What Erin and I eat comes under a lot of scrutiny.
I especially have this paranoid fantasy/nightmare that I’ll be carrying a pizza from the car to the house and people will jump out from behind a bush and shout “I knew you didn’t eat healthy!”
I walk a little faster with my pizza than I used to so I can avoid awkward situations like those. Because they’re so common.
Food scrutiny is pretty obvious territory for real food bloggers – we expect it and we’re mostly ok with it.
My favorite example of someone being curious about what we eat came from my brother. We were cooking up a batch of kombucha on the stove and he asked what it was.
“It’s fermented tea,” I replied.
For about a second, he couldn’t hide his “that’s soooo weird” look on his face. He quickly composed himself, but it wasn’t lost on me.
I thought it was hilarious, because it is weird. I would’ve made fun of someone fermenting tea just a couple years ago.
Anyway, we talk a lot about small parts of our diet, like kombucha or sourdough or even fats. I’m starting to realize that most “regular people” (as in people who don’t research dorky food things for fun… like us) are more interested in the big picture.
What does our overall diet look like?
How do we put together our meals and decide how much of each thing we eat?
Our Food Pyramid
I think pretty much everyone knows the USDA’s Food Pyramid is a joke.
11 servings of carbs a day? More like per week!
Um, let’s just say that following that advice is why Americans spend more on healthcare than any other country in the world.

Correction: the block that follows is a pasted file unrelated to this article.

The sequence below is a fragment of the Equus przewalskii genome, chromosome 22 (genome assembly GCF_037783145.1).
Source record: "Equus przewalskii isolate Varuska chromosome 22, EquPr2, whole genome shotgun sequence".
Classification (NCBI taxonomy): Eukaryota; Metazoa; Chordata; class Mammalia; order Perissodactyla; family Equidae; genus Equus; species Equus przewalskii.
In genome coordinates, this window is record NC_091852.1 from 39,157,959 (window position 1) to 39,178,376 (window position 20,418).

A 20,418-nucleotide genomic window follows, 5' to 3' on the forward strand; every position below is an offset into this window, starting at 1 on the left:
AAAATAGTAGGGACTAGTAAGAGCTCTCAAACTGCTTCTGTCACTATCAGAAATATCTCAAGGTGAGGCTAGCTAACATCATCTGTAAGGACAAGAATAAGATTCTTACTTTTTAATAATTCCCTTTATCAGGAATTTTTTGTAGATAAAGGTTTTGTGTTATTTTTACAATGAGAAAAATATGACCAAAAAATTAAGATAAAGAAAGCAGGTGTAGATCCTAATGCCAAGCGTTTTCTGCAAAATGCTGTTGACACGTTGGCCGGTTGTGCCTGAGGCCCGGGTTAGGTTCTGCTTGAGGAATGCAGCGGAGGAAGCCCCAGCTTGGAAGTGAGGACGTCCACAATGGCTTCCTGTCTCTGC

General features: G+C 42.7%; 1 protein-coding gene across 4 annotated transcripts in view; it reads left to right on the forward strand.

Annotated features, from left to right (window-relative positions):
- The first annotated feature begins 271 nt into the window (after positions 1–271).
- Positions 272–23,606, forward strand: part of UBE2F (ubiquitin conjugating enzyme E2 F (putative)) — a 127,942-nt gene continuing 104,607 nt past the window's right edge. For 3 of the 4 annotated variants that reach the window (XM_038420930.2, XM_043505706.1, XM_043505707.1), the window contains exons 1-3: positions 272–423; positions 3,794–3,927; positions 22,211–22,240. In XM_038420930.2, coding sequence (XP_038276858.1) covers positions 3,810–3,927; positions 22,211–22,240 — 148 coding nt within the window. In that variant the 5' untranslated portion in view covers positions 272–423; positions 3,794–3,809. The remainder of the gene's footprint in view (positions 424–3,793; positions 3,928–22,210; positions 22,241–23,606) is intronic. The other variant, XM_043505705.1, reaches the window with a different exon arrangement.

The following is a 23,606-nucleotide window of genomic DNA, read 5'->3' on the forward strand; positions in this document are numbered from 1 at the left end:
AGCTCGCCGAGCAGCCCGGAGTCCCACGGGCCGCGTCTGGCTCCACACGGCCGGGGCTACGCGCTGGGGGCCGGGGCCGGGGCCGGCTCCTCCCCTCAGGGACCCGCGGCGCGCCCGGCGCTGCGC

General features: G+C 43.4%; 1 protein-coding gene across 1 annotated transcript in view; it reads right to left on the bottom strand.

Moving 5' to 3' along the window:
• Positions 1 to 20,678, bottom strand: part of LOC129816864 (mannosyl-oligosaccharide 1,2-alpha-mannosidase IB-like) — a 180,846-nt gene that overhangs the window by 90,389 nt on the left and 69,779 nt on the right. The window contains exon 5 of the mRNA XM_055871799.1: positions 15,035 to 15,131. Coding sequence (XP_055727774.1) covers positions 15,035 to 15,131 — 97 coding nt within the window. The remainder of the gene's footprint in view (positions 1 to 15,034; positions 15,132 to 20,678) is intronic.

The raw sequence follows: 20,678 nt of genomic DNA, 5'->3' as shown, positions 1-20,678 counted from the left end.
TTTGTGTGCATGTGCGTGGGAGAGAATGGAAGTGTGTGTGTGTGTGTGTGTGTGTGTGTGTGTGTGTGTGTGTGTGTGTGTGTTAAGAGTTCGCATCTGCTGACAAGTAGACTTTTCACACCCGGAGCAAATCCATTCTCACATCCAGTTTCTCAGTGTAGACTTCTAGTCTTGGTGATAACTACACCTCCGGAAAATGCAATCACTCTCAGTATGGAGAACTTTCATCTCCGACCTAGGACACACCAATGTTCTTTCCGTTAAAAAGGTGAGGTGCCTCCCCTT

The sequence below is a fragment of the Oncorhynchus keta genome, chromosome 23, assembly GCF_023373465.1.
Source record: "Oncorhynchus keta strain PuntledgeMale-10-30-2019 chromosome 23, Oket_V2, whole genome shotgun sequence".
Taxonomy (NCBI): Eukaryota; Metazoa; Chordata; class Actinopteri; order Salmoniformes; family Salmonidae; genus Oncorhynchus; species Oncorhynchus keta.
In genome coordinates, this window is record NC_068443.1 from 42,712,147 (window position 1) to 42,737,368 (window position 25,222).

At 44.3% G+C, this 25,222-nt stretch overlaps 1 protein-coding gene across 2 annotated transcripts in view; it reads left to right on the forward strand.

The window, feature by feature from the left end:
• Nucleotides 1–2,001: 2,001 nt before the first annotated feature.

We’re supposed to be the gold standard for education, technology and health. But we have the 8th lowest life expectancy in the world – and it’s because of crappy nutrition education.
Anyway, a healthy real food diet doesn’t remotely resemble the USDA’s.
Here’s our food pyramid:
Whoops, that’s my food pyramid when I get to heaven.
Here’s the real deal:
The Logic Behind Our Food Pyramid
The healthiest populations on the planet are indigenous people who still hunt and forage for their food.
Back in the early 1900’s, Dr. Weston Price noted that Native Americans who still lived a hunter-gatherer lifestyle had no cavities and no tooth decay (he was a dentist, so that’s the kind of stuff he focused on).
He also noticed no arthritis, bone deformities, and very few or no examples of heart attacks, diabetes, cancer, and other chronic or debilitating diseases.
Most indigenous cultures consume tons of fat – with Northern Indians eating about 80% of their calories from fat.
Yet they were virtually illness free.
For that reason, and from the overwhelming evidence that processed carbohydrates are responsible for almost all the health problems we experience, I’ve put meat as the base of the pyramid.
We probably could’ve swapped fruits and veggies for the base, but I think veggies are bit overrated. Clearly they provide excellent health benefits, but you can usually find better sources of the vitamins they offer in meat sources.
If I had to break down our ideal caloric intake, it would look like this: